Remove Dog Collar Before Rubbing Choirboys, Church Tells Vicars

VICARS should remove their dog collars before attempting to rub themselves against choirboys, according to new guidelines.

The move follows a series of incidents in which clergymen have been identified after performing advanced frottage on blonde-haired 12 year-olds.

A spokesman for the British Association of Vicars, Parsons and Priests (BAVPARP) said: "Men of God have always been easy targets for those whose real agenda is to beat up Jesus.

"In recent years however, we have noticed a trend towards investigating, charging, prosecuting and convicting clergymen who express their love of Christ through playful rubbing and touching.

"Therefore we are advising our members to discard any Christ-based items of clothing and pretend to be a Dutch lorry driver named 'Ruudi'."

Bill McKay, professor or theology at Glasgow Clyde University, said: "The dog collar used to signify moral authority and a communion with Jesus.

"These days it says 'I'm going to chase you round the vestry and then tell your parents you love Satan'."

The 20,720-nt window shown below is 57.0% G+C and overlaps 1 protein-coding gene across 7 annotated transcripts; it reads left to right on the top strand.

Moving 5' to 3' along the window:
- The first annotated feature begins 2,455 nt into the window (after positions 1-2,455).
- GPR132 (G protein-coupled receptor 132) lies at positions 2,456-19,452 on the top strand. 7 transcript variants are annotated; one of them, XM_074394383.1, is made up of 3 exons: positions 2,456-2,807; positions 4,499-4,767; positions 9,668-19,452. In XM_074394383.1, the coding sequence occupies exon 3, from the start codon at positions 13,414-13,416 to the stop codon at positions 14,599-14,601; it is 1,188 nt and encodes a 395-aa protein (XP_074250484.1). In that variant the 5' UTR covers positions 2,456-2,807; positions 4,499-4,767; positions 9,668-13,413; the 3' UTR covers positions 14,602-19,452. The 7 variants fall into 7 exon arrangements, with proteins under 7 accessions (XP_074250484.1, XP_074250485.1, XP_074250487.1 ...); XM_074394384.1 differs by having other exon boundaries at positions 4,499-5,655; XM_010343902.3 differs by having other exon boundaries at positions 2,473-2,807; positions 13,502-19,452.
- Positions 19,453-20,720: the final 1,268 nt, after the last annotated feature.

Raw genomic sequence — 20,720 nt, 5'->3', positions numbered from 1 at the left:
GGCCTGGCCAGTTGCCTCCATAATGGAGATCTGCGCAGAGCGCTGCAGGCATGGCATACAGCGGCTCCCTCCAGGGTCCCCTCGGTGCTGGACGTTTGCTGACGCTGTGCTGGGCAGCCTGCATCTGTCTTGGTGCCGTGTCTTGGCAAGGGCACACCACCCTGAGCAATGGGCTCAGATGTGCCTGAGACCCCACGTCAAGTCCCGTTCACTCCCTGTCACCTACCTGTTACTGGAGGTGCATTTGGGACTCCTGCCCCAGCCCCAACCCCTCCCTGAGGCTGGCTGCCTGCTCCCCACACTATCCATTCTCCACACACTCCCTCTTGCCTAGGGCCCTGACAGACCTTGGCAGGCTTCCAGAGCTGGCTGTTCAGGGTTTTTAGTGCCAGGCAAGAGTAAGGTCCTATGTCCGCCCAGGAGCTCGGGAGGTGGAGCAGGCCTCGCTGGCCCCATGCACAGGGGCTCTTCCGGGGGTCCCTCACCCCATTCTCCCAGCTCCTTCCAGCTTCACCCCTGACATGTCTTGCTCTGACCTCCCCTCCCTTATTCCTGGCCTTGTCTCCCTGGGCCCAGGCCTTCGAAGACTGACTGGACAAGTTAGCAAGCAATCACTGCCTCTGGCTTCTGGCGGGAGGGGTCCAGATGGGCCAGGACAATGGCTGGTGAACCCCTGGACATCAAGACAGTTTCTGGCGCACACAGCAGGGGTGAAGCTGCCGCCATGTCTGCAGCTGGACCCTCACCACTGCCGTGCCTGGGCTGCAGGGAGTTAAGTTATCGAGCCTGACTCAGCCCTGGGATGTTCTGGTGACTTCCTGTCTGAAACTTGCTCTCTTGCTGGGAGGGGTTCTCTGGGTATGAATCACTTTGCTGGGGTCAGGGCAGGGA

BAVPARP said vicars should continue to wear the collar during services, home visits and crazy sex parties.

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55% Will Vote For Last Person They Saw On Television

THE last person to be seen on television making a speech has established an enormous lead in the opinion polls, according to the latest surveys.

Asked who they would vote for if there was an election tomorrow, 55% said 'that posh man in a suit who made that speech on the television the other afternoon'.

This was a complete reversal on the previous week when the same 45% of voters said they would vote for 'that Scottish man in a suit who had made a speech on television the day before'.

However, there was bad news for both men in suits from the same poll which showed that if an election was called tomorrow neither would beat Alan Titchmarsh, who had the support of 90% of voters as he had been on television twice since the weekend.

Meanwhile, 100% of those polled just after the end of the Richard and Judy show called for the immediate reinstatement of the death penalty.

Martin Bishop, professor of politics at Reading University, said the poll results provided the best arguments he had ever seen in support of universal suffrage and the democratic process.

He said: "These people told us that they want to see Richard Madeley being dragged on a barrow through the streets of London to Tower Hill and then hung up until almost dead and then cut down and his entrails torn out and waved at him during the last few agonising seconds of his life, after which they would like to see his head would cut off and stuck on a spike outside the Houses of Parliament.

"What sane person could possibly vote against that?"